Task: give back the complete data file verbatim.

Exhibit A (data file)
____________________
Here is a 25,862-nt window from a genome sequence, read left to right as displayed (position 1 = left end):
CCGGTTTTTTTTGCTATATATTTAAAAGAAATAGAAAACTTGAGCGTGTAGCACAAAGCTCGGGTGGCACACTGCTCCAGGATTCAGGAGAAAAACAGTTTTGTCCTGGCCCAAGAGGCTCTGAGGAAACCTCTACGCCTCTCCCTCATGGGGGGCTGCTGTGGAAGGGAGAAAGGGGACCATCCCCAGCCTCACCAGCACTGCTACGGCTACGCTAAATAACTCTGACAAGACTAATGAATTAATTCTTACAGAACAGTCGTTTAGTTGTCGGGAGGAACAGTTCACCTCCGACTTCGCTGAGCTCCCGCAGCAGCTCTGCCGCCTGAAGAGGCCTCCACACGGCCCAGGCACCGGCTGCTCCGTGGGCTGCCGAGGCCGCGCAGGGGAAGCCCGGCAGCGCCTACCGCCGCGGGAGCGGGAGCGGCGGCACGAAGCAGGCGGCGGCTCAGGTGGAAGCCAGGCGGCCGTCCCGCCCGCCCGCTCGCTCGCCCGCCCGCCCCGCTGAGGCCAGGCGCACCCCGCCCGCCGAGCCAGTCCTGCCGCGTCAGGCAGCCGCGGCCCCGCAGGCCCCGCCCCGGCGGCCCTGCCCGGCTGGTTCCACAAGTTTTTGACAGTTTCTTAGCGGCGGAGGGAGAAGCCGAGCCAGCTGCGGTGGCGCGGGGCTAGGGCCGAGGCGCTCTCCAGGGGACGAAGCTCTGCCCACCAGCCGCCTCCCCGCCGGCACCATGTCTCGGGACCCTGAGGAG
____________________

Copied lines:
Here is a 25,862-nt window from a genome sequence, read left to right as displayed (position 1 = left end):
CCGGTTTTTTTTGCTATATATTTAAAAGAAATAGAAAACTTGAGCGTGTAGCACAAAGCTCGGGTGGCACACTGCTCCAGGATTCAGGAGAAAAACAGTTTTGTCCTGGCCCAAGAGGCTCTGAGGAAACCTCTACGCCTCTCCCTCATGGGGGGCTGCTGTGGAAGGGAGAAAGGGGACCATCCCCAGCCTCACCAGCACTGCTACGGCTACGCTAAATAACTCTGACAAGACTAATGAATTAATTCTTACAGAACAGTCGTTTAGTTGTCGGGAGGAACAGTTCACCTCCGACTTCGCTGAGCTCCCGCAGCAGCTCTGCCGCCTGAAGAGGCCTCCACACGGCCCAGGCACCGGCTGCTCCGTGGGCTGCCGAGGCCGCGCAGGGGAAGCCCGGCAGCGCCTACCGCCGCGGGAGCGGGAGCGGCGGCACGAAGCAGGCGGCGGCTCAGGTGGAAGCCAGGCGGCCGTCCCGCCCGCCCGCTCGCTCGCCCGCCCGCCCCGCTGAGGCCAGGCGCACCCCGCCCGCCGAGCCAGTCCTGCCGCGTCAGGCAGCCGCGGCCCCGCAGGCCCCGCCCCGGCGGCCCTGCCCGGCTGGTTCCACAAGTTTTTGACAGTTTCTTAGCGGCGGAGGGAGAAGCCGAGCCAGCTGCGGTGGCGCGGGGCTAGGGCCGAGGCGCTCTCCAGGGGACGAAGCTCTGCCCACCAGCCGCCTCCCCGCCGGCACCATGTCTCGGGACCCTGAGGAG